Register Forgot login?

© 2002-2023
Encyclopaedia Metallum

Privacy Policy

Sobre Nocturne > Serpentine Dreamweaver > Reviews > BLauritson
Sobre Nocturne - Serpentine Dreamweaver

A Quirky Effort - 80%

BLauritson, September 18th, 2023
Written based on this version: 1999, CD, Loud 'n' Proud

Serpentine Dreamweaver is one of those albums which took me several runs of listening through to really get a feel for it. We have a mixture of spoken word, clean singing, death growls and choirs throughout and the vast majority of the songs are themed around Atlantis and Egyptian mythology, as well as general themes of occultism and spiritual empowerment. It’s perhaps no surprise then that one of their singers, Katarina Lilja, would go on to sing with Therion during their Gothic Kabbalah era.

The music on this album is a mixture of straightforward metal, symphonic arrangements and lengthy keyboard solos. Every track has its own distinct sound and many of them break away from the typical verse-chorus formula, instead showing a great deal of variation and creativity in the writing and song structure.

The intro song is arguably the most quirky of the lot. Opening with a strange yet melodic buzzing sound, we are soon met with a spoken word introduction over a keyboard backing before the guitars enter the scene to assert their presence and take over for the rest of the track. While the unusual structure of the song takes some getting used to, the opening track essentially offers a taste of what the rest of the album has to offer. While the balance of metal vs symphonic elements varies between the tracks, everything you can expect from the rest of the album can be heard somewhere in this opening.

The stand-out track for me is I.A.O. It wastes no time on introductory melodies, instead opening straight away with crunchy rhythm guitars, melodic leads and clean baritone vocals on a song that appears to intermingle Egyptian mythology with the occult practice of seeing “beyond the veil” of the reality to which most of us are accustomed from our physical senses. The song maintains this same arrangement for almost all of its running time, save for a minute-long piano solo in the outro, and yet far from becoming stale it has just the right balance of simple, straightforward and pleasant sounds throughout.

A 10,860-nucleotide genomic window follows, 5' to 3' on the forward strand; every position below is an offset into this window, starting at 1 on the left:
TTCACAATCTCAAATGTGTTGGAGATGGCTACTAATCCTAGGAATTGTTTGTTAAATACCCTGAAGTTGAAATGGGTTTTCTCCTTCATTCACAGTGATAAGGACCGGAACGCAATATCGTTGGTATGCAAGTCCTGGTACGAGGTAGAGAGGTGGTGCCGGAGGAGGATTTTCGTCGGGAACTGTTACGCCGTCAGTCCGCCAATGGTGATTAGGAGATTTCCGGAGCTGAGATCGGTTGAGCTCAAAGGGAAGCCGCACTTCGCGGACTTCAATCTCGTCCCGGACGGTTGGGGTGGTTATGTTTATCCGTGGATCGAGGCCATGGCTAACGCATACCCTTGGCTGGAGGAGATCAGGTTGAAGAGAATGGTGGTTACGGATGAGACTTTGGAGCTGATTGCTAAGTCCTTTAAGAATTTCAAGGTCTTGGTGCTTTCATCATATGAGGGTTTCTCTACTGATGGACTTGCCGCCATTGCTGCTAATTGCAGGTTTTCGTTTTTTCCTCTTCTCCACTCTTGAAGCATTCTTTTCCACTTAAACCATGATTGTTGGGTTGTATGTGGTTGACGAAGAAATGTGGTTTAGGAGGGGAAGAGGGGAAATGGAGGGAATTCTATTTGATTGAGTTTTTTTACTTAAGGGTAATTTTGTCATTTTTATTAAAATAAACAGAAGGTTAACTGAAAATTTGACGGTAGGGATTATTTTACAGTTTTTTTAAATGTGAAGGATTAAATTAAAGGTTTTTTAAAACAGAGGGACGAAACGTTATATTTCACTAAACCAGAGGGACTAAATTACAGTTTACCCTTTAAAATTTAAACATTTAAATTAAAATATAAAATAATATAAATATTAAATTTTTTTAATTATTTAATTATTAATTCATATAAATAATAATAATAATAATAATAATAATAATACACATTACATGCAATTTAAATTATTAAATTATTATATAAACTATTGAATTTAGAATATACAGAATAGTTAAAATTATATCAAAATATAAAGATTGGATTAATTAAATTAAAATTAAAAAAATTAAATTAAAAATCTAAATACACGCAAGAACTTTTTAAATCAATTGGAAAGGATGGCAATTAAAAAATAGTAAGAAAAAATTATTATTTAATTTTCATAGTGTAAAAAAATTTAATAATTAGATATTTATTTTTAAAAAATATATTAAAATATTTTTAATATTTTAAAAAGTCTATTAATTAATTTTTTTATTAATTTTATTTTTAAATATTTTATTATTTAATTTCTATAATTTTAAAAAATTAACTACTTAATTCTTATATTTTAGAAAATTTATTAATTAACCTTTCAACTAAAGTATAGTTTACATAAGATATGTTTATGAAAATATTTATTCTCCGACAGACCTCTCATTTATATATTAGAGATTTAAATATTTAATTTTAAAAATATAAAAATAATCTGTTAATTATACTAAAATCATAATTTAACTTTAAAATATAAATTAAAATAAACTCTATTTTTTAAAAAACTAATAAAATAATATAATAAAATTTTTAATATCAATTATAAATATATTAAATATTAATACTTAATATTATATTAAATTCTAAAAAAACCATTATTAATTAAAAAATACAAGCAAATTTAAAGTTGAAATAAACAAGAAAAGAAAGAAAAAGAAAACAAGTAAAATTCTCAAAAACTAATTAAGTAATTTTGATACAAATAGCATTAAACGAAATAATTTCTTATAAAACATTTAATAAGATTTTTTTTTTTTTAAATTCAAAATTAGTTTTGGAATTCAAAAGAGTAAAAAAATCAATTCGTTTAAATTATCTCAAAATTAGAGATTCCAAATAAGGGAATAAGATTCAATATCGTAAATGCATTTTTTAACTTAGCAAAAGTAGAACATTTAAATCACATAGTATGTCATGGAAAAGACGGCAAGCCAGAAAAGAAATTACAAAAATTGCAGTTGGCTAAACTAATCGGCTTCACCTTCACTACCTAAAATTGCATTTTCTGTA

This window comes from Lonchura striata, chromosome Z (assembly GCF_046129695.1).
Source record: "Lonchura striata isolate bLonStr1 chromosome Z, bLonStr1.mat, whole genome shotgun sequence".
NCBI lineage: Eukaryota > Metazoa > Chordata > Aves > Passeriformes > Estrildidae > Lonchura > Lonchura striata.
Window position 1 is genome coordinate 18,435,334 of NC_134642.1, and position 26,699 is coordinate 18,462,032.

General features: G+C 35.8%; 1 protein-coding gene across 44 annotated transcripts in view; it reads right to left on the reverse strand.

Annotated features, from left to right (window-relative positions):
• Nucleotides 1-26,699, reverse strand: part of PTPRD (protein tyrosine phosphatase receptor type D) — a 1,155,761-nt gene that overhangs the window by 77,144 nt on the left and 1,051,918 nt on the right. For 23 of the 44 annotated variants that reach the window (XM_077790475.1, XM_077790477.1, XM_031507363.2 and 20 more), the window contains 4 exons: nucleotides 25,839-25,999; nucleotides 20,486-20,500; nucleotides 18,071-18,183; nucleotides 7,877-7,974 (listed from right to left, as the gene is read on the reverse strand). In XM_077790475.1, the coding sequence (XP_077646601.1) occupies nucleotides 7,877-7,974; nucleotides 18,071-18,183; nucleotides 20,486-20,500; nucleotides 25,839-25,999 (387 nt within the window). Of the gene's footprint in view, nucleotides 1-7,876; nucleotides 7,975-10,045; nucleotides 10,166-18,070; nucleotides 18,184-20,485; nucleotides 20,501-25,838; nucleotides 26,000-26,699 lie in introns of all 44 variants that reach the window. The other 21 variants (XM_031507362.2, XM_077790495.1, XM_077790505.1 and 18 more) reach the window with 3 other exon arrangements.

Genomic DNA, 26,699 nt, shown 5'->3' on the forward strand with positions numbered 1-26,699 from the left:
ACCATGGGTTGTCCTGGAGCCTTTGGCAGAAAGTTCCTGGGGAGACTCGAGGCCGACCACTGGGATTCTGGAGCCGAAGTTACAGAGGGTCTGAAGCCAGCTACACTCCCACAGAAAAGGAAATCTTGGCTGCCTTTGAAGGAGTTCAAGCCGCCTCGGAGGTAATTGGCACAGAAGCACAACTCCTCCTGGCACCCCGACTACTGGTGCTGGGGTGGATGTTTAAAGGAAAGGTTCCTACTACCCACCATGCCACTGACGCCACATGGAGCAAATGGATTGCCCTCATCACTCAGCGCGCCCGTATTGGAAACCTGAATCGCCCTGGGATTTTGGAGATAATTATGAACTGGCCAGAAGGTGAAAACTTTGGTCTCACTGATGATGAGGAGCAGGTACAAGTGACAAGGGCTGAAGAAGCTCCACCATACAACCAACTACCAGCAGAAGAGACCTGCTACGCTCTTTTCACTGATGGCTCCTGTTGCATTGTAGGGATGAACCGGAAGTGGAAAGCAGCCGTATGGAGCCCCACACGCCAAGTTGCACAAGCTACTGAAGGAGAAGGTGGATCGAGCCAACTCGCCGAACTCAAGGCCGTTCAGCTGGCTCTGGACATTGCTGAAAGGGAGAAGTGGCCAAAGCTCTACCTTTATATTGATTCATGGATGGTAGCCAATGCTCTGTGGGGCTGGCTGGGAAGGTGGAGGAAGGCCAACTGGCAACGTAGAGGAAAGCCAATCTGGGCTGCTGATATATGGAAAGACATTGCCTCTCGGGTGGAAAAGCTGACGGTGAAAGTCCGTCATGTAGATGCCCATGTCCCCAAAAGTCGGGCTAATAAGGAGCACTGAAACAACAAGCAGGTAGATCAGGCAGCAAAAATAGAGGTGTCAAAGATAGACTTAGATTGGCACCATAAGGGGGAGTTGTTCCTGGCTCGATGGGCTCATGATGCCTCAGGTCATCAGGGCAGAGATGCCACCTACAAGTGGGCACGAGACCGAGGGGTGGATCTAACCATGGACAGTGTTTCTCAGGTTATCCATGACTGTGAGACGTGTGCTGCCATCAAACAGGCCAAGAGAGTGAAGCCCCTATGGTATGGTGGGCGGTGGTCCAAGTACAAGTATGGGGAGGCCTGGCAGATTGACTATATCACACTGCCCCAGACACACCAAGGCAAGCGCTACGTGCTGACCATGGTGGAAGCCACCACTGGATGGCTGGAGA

The only song I really have anything negative to say about is Rooted. I find the vocals very grating; the singers who do so well on the rest of the album somehow clash on this track, especially during the choruses and the opening hook. The lyrics are also below par and lack cohesion with the themes presented elsewhere on the album. Without this song I would easily rate this album 9/10 overall.

Thankfully the remainder of the songs redeem the quality of this album, especially Seal of the Bleeding Moon with its apocalyptic themes and atmospheric choirs, Crystalizing the Unspoken Truth which blends the symphonic elements nicely with the metal backing and harsh vocals, and Serpentine Dreamweaver which has a dark and eerie sound that complements its occult lyrical themes.

All in all, Serpentine Dreamweaver is a decent album to listen to in spite of the one song which I cannot bear the sound of (Rooted). The vocalists are all excellent in their respective styles and the blend of straightforward metal and symphonic elements throughout this album make for a listening experience that really is unique to this album. If you enjoy the likes of Therion, Nightwish, Kamelot or Epica then while this album might not be produced to the same high standards that each of these bands set, this is still a very commendable effort from an independent band and I definitely think it’s worth taking the time to listen to each of the songs, getting to know their individual quirks and themes, and developing an appreciation for what each song has to offer.

Highlights: I.A.O., Seal of the Bleeding Moon, Crystalizing the Unspoken Truth, Serpentine Dreamweaver